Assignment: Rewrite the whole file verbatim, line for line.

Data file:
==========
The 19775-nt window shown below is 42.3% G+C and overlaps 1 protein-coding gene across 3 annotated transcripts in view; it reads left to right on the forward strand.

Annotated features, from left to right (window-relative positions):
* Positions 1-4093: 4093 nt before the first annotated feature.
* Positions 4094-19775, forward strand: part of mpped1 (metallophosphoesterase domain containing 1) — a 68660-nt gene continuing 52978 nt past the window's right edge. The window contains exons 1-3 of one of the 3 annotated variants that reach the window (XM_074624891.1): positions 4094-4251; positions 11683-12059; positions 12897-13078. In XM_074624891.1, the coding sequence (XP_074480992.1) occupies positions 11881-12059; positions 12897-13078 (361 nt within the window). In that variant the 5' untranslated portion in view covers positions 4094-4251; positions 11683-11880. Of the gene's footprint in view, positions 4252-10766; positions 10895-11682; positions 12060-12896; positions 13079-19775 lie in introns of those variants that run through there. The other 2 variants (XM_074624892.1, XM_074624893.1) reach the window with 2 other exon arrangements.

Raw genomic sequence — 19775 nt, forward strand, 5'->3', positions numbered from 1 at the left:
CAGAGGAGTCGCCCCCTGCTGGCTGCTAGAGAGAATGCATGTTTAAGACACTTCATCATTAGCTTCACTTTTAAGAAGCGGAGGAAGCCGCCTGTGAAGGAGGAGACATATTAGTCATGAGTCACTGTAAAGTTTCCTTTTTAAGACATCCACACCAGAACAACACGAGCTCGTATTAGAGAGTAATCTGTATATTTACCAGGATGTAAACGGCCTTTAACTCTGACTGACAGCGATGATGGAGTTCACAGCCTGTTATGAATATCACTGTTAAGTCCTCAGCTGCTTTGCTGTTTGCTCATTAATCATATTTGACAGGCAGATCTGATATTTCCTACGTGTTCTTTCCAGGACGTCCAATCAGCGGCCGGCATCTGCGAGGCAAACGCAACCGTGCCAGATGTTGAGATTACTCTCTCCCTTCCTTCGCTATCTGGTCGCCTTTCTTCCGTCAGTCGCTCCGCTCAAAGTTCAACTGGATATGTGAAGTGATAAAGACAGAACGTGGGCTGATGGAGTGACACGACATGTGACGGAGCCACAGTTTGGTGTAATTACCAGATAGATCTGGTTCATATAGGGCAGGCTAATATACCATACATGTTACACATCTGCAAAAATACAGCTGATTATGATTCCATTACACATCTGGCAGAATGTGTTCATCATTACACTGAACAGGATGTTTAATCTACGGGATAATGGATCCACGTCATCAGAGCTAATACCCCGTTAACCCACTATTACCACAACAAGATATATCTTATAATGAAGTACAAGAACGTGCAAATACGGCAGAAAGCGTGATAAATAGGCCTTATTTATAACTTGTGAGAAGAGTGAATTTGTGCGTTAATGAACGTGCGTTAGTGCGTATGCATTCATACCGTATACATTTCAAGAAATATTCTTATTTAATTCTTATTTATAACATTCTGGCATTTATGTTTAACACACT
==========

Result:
The 19775-nt window shown below is 42.3% G+C and overlaps 1 protein-coding gene across 3 annotated transcripts in view; it reads left to right on the forward strand.

Annotated features, from left to right (window-relative positions):
* Positions 1-4093: 4093 nt before the first annotated feature.
* Positions 4094-19775, forward strand: part of mpped1 (metallophosphoesterase domain containing 1) — a 68660-nt gene continuing 52978 nt past the window's right edge. The window contains exons 1-3 of one of the 3 annotated variants that reach the window (XM_074624891.1): positions 4094-4251; positions 11683-12059; positions 12897-13078. In XM_074624891.1, the coding sequence (XP_074480992.1) occupies positions 11881-12059; positions 12897-13078 (361 nt within the window). In that variant the 5' untranslated portion in view covers positions 4094-4251; positions 11683-11880. Of the gene's footprint in view, positions 4252-10766; positions 10895-11682; positions 12060-12896; positions 13079-19775 lie in introns of those variants that run through there. The other 2 variants (XM_074624892.1, XM_074624893.1) reach the window with 2 other exon arrangements.

Raw genomic sequence — 19775 nt, forward strand, 5'->3', positions numbered from 1 at the left:
CAGAGGAGTCGCCCCCTGCTGGCTGCTAGAGAGAATGCATGTTTAAGACACTTCATCATTAGCTTCACTTTTAAGAAGCGGAGGAAGCCGCCTGTGAAGGAGGAGACATATTAGTCATGAGTCACTGTAAAGTTTCCTTTTTAAGACATCCACACCAGAACAACACGAGCTCGTATTAGAGAGTAATCTGTATATTTACCAGGATGTAAACGGCCTTTAACTCTGACTGACAGCGATGATGGAGTTCACAGCCTGTTATGAATATCACTGTTAAGTCCTCAGCTGCTTTGCTGTTTGCTCATTAATCATATTTGACAGGCAGATCTGATATTTCCTACGTGTTCTTTCCAGGACGTCCAATCAGCGGCCGGCATCTGCGAGGCAAACGCAACCGTGCCAGATGTTGAGATTACTCTCTCCCTTCCTTCGCTATCTGGTCGCCTTTCTTCCGTCAGTCGCTCCGCTCAAAGTTCAACTGGATATGTGAAGTGATAAAGACAGAACGTGGGCTGATGGAGTGACACGACATGTGACGGAGCCACAGTTTGGTGTAATTACCAGATAGATCTGGTTCATATAGGGCAGGCTAATATACCATACATGTTACACATCTGCAAAAATACAGCTGATTATGATTCCATTACACATCTGGCAGAATGTGTTCATCATTACACTGAACAGGATGTTTAATCTACGGGATAATGGATCCACGTCATCAGAGCTAATACCCCGTTAACCCACTATTACCACAACAAGATATATCTTATAATGAAGTACAAGAACGTGCAAATACGGCAGAAAGCGTGATAAATAGGCCTTATTTATAACTTGTGAGAAGAGTGAATTTGTGCGTTAATGAACGTGCGTTAGTGCGTATGCATTCATACCGTATACATTTCAAGAAATATTCTTATTTAATTCTTATTTATAACATTCTGGCATTTATGTTTAACACACT